In the case of the AO response of Fig. 3, positive SLP anomalies occur across northern midlatitudes, especially over the North Pacific and Eurasian regions, coupled with strong negative Arctic anomalies. Positive SST anomalies occur in longitudinally extended bands across the North Pacific and North Atlantic basins. Again neglecting oceanic feedbacks onto the atmospheric response, the positive North Pacific SLP anomaly would again imply anomalous easterlies at midlatitudes, which would be consistent with the narrow band of positive SST response seen in Fig. 3b. Southward anomalous wind stresses along the northwestern American coast would again induce cold SST anomalies in the Gulf of Alaska region and along the California coast. In the European sector, a strong negative latitudinal gradient in the SLP response from Spain to the North Sea is evident, marking a positive phase of the North Atlantic Oscillation (NAO) component of the AO. The NAO index, defined as the difference in SLP between the Azores high and the Icelandic low (e.g., SLP at Lisbon, Portugal, minus that at Reykjavik, Iceland), is more strongly positive than the climatological mean during a positive phase of the AO. Under these conditions, surface winds across the midlatitude North Atlantic become more southwesterly, tending to enhance the Gulf Stream and produce warmer SSTs there. A distinct cooling of SSTs in the Labrador Sea around the southern coast of Greenland also typically occurs during a positive NAO–AO phase.

Figure 4 shows the calculated SLP and SST solar regression coefficients at zero lag over the entire 1880–2009 period. Repetitions of the SST analysis without including the period of questionable SST data around World War II noted above produce only minor changes to the results. The coefficients are expressed as the change in SLP or SST for an increase in sunspot number of 130 from solar minimum to maximum, which represents a moderately strong solar cycle (Fig. 1c). The strongest and most significant SLP response (Fig. 4a) occurs in the North Pacific, as expected from prior analyses. It has a peak amplitude of more than 3 hPa from solar minimum to maximum. A marginally significant positive response also occurs over eastern North America while significant negative responses are centered over south-central Asia and over the tropical Pacific. The latter includes a weakening of the climatological high between Hawaii and California. The corresponding SST response (Fig. 4b) is characterized by a series of marginally significant responses of opposite sign in the Pacific sector, including a negative response (cooling) in the eastern equatorial Pacific. In the North Pacific, a positive response is obtained across midlatitudes that is most significant on the western side and is in approximately the same region where an east–west trending response to a positive AO mode is seen in Fig. 3b. There is also a significant negative response extending from Southeast Asia to Hawaii. In the North Atlantic, a significant cooling in the Labrador Sea south of Greenland is obtained.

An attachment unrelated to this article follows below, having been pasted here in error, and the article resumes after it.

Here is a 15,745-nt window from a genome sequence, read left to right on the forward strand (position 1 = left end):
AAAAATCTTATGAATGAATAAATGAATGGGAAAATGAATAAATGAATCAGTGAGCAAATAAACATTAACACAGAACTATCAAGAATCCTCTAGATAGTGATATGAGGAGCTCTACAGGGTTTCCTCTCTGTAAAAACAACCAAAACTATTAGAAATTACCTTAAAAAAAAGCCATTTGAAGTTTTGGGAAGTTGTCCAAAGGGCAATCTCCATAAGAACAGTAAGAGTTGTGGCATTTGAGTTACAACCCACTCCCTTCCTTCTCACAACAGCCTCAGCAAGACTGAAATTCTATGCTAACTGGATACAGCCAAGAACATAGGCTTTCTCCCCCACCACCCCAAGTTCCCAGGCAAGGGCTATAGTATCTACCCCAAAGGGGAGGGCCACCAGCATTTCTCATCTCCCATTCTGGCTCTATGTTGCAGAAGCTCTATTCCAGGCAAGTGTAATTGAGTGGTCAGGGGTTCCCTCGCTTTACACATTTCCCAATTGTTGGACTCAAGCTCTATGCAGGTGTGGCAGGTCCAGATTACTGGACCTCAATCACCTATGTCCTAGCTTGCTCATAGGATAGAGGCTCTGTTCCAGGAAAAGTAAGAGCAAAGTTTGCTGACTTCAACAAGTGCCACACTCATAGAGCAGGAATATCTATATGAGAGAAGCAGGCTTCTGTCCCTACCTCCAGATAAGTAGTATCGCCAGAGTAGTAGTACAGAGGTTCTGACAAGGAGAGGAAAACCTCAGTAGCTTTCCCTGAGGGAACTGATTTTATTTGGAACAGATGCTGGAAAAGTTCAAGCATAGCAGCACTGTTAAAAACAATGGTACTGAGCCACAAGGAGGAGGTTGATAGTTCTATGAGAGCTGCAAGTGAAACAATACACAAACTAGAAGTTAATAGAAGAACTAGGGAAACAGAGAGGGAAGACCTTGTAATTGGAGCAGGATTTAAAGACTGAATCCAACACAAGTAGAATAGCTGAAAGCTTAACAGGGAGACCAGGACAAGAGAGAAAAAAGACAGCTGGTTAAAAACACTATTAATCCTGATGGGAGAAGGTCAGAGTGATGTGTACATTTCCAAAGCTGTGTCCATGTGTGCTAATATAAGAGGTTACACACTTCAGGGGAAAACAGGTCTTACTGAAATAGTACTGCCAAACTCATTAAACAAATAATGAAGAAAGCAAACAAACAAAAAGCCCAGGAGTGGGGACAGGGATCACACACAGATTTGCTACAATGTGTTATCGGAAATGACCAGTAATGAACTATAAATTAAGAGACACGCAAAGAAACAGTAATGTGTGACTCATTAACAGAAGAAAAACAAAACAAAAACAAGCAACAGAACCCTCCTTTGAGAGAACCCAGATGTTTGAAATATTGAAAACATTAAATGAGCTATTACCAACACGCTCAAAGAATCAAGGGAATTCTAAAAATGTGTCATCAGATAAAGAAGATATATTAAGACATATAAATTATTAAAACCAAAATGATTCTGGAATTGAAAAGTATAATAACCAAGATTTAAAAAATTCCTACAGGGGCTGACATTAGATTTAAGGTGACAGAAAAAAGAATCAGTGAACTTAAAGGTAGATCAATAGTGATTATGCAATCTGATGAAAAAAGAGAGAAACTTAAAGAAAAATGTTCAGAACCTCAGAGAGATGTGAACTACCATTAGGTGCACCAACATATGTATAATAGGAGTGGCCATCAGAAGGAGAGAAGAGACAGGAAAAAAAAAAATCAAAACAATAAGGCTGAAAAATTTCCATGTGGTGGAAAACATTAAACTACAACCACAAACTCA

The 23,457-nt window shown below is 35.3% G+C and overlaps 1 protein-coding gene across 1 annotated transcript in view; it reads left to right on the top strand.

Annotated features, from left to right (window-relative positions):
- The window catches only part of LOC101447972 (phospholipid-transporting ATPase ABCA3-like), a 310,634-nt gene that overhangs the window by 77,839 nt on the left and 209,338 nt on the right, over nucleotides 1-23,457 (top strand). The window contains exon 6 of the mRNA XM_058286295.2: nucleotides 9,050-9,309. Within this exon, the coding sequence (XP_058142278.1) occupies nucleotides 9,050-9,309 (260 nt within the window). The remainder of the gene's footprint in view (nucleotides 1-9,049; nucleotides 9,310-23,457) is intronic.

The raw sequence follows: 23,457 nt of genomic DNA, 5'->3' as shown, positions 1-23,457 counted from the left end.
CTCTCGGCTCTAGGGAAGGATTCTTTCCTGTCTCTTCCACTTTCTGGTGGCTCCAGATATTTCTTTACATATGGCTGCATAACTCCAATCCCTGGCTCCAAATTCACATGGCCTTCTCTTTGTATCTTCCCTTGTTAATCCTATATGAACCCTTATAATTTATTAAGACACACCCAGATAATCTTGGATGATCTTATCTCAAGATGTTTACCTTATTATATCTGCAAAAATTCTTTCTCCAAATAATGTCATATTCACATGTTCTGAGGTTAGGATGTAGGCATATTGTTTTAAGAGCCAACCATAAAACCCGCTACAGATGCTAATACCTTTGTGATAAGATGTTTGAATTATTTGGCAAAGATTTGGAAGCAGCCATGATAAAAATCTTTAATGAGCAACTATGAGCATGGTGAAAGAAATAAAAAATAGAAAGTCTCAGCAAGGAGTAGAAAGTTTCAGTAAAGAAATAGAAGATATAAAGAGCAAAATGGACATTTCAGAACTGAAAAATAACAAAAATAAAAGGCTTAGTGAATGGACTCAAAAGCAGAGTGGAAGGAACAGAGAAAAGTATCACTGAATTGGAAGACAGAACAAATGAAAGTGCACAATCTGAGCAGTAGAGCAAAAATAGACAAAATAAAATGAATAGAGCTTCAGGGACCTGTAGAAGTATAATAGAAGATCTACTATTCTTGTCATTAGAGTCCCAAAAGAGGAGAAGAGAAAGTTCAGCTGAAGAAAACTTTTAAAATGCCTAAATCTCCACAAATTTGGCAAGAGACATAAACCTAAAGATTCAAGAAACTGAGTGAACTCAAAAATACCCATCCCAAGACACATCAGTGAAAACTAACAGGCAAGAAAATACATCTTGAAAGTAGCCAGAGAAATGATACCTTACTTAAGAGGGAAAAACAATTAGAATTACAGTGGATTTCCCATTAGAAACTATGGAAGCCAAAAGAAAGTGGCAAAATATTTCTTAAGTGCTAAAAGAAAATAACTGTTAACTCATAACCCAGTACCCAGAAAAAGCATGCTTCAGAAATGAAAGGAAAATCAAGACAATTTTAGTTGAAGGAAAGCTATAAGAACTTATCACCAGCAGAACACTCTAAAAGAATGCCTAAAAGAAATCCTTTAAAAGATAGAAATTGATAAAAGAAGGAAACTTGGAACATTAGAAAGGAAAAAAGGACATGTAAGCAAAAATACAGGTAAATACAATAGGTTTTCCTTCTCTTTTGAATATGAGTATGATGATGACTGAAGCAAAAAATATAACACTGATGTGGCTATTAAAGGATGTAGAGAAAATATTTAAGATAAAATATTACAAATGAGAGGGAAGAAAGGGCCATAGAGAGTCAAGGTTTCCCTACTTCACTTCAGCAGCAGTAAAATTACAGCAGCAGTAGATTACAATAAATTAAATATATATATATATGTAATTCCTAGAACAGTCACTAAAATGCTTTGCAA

Fig. 4.
Fig. 4.

As in Fig. 2, but for the SLP and SST responses to a positive change in the sunspot number of 130 at 0-yr lag, as estimated from a multiple regression analysis of 130 yr of Hadley Centre data.

Citation: Journal of Climate 26, 19; 10.1175/JCLI-D-12-00843.1

Comparing the solar regression results of Fig. 4 to the ENSO and AO results of Figs. 2 and 3, the positive solar response is seen to be more La Niña–like than El Niño–like and more positive AO-like than negative AO-like. In particular, the positive North Pacific SLP response and the negative (but insignificant) response at Arctic latitudes seen in Fig. 4a are qualitatively similar to what are seen in Figs. 2a and 3a. The east–west trending positive SST response across the midlatitude North Pacific and the negative response south of Greenland (Fig. 4b) are also similar to the positive AO SST response in Fig. 3b. The negative SST response in the eastern tropical Pacific is La Niña–like but the latter response is much weaker than the La Niña response of Fig. 2b; also, the SST solar response structure in the North Pacific is generally more complex than the results of Figs. 2b and 3b. There is only a weak neutral or slightly negative SST response region along the western Canadian coast in Fig. 4b. Instead, an apparently significant positive response extends across the northern subtropical eastern Pacific.